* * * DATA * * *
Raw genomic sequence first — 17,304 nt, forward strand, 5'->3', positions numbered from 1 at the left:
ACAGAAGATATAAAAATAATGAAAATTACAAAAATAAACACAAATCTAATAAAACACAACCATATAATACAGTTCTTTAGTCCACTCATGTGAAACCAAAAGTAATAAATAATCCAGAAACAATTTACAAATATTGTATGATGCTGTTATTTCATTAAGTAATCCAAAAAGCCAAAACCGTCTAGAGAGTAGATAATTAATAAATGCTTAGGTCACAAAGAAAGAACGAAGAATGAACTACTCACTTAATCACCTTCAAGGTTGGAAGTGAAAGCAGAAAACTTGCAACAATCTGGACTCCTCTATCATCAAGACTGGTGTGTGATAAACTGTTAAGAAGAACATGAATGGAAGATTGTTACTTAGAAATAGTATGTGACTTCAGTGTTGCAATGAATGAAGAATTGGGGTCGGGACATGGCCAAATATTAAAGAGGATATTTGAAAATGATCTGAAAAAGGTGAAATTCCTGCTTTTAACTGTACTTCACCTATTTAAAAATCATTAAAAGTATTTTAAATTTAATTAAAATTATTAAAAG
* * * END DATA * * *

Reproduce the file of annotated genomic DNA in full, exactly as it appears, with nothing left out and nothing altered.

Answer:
Raw genomic sequence first — 17,304 nt, forward strand, 5'->3', positions numbered from 1 at the left:
ACAGAAGATATAAAAATAATGAAAATTACAAAAATAAACACAAATCTAATAAAACACAACCATATAATACAGTTCTTTAGTCCACTCATGTGAAACCAAAAGTAATAAATAATCCAGAAACAATTTACAAATATTGTATGATGCTGTTATTTCATTAAGTAATCCAAAAAGCCAAAACCGTCTAGAGAGTAGATAATTAATAAATGCTTAGGTCACAAAGAAAGAACGAAGAATGAACTACTCACTTAATCACCTTCAAGGTTGGAAGTGAAAGCAGAAAACTTGCAACAATCTGGACTCCTCTATCATCAAGACTGGTGTGTGATAAACTGTTAAGAAGAACATGAATGGAAGATTGTTACTTAGAAATAGTATGTGACTTCAGTGTTGCAATGAATGAAGAATTGGGGTCGGGACATGGCCAAATATTAAAGAGGATATTTGAAAATGATCTGAAAAAGGTGAAATTCCTGCTTTTAACTGTACTTCACCTATTTAAAAATCATTAAAAGTATTTTAAATTTAATTAAAATTATTAAAAG